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GDC: Nokia's Ojanpera Talks Mobile Gaming's Future

GDC: Nokia's Ojanpera Talks Mobile Gaming's Future Exclusive

March 24, 2009 | By Leigh Alexander

At GDC 2009, Nokia executive VP Tero Ojanpera discussed the mobile platform as the key arena where games, social networks and innovative marriages of the two will converge, and urged game developers to find creative ways to employ evolving mobile functionality.

In 2012, 40 percent of the games industry's revenues will come from emerging markets, he says. And in those markets, users who have never owned a PC or a console are experiencing online connectivity for the first time with their mobile phones.

Ojanpera estimates that 1 billion people will be getting their first mobile device in the next couple of years. "Most of them will be living in the rural areas, but make no mistake -- they want all of those exciting things that we have here and we need to provide that," he says.

So what trends will shape the way this burgeoning userbase interacts with their phones? Genre and product mashups are one way. "I think we'll see more and more that we're mixing things -- it's not about gaming anymore, it's about music and gaming," Ojanpera said as an example.

One example of a music-game combination is Nokia's upcoming Dance Fabulous, which combines music, dance and game elements, allowing users to play along to their music library. A second example combines maps with gaming -- Ojanpera showed an game that takes a screenshot of any mapped location and transforms the map into a race track on which users can race against one another.

"Of course, this is great fun for us when we're having executive meetings," he joked.

Social networking is also a visible and growing arena. "This is a phenomena that is happening around the globe -- for example, Nokia devices in Europe and Asia are the number one device accessing Facebook." So what does mobile mean for social networking?

"When you think about what we are doing most of the time... we're actually updating our status in these social networks, whether it is Facebook, MySpace or Twitter. Phones know [those locations], so by automation it can be made more exciting and immediate," Ojanpera said. "Putting that into gameplay can make that even more exciting."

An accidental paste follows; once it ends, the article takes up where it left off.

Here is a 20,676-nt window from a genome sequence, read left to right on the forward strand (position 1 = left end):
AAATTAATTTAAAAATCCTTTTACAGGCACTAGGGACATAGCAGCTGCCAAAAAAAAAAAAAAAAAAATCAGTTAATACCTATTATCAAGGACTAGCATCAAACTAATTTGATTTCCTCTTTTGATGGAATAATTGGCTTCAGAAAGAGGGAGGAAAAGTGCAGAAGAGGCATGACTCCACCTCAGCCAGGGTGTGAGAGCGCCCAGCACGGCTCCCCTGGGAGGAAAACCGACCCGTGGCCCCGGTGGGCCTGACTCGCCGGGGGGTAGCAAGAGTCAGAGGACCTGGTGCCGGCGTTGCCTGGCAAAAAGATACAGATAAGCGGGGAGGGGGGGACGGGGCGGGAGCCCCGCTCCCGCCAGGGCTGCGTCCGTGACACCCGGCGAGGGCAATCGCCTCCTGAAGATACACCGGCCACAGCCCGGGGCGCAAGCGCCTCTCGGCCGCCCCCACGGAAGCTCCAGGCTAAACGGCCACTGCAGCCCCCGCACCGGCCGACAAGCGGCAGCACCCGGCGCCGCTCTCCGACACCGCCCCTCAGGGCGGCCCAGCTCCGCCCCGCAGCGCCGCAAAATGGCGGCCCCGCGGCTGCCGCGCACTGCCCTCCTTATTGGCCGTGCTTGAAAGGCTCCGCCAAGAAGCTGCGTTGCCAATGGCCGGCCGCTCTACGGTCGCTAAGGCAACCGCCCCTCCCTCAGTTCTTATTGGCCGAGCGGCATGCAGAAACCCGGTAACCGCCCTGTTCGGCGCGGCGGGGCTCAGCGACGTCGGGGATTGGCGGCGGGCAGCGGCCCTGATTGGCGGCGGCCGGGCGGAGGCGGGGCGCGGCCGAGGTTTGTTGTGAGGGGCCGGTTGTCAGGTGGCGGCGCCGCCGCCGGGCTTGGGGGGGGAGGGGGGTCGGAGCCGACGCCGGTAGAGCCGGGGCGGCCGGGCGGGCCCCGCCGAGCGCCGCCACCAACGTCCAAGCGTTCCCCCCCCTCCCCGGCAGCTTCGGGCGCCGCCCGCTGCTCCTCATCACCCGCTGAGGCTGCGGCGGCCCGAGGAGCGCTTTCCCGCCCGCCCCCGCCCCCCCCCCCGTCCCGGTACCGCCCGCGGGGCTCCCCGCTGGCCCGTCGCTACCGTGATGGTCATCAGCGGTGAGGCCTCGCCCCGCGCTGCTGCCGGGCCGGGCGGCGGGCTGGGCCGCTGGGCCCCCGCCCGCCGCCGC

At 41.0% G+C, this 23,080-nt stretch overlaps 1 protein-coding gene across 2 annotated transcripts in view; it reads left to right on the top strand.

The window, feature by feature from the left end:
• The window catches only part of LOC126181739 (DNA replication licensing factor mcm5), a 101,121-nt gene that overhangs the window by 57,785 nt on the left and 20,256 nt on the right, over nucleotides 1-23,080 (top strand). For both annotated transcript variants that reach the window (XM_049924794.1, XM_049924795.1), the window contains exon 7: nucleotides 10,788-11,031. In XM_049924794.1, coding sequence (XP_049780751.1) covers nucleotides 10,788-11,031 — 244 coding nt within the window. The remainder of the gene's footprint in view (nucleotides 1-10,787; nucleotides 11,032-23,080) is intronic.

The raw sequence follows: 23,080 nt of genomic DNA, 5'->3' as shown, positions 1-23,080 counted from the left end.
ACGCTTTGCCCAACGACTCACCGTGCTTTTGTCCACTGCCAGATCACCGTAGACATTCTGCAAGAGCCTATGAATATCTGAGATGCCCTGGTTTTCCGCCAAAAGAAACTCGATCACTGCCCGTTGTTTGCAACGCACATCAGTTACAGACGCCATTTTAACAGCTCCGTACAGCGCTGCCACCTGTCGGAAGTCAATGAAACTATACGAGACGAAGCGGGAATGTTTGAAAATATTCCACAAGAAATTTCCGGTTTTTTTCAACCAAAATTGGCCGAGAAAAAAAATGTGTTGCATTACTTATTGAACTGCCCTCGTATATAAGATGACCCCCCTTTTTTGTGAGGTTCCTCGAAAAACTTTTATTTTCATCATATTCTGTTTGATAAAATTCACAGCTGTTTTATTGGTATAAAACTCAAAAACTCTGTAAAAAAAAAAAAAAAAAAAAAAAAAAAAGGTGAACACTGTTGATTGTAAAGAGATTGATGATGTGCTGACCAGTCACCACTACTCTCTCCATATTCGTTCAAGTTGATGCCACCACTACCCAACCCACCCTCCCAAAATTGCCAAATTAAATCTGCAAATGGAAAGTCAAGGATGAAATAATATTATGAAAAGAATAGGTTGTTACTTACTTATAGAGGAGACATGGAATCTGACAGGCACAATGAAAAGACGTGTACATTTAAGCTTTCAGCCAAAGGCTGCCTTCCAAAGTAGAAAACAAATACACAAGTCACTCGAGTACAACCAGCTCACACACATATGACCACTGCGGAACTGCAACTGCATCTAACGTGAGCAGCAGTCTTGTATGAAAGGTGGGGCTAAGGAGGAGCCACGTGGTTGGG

In 2008, venture capitalists invested close to $1 billion in social gaming, and that level of interest is expected to build, said Ojanpera -- so mobile game developers should now look to ways they can leverage social networking alongside the unique capabilities of the mobile platform.

One example is Nokia's Image Space, a new online service where users can take pictures of locations to which they travel, to have their photo and location recorded.

"But it also checks online to see what pictures others have taken in the same location," Ojanpera continued. It also records other locational data, such as birdsong picked up by the microphone. The aggregate contributions from a number of users who've visited the same location effectively builds an online reflection of that place.

"In this way, you are creating a mirror world -- you have the real world and you have the mirror world and then your friends will check online... and follow what you have been doing to get the feeling of where you've been," said Ojanpera.

Nokia will offer APIs that expose the capabilities of its upcoming devices -- for example, the camera. "I'm not really seeing compelling games around utilizing the camera API today. You have some games available where you can switch environments by bringing your hand in front of the lens... but is there something that tapping into this kind of API? What can we create for mobile games?"

These are the sorts of ideas and technologies that Ojanpera would like to see brought to bear on the world of game development: "I think that's somet hing we as developers and idea generators should figure out."

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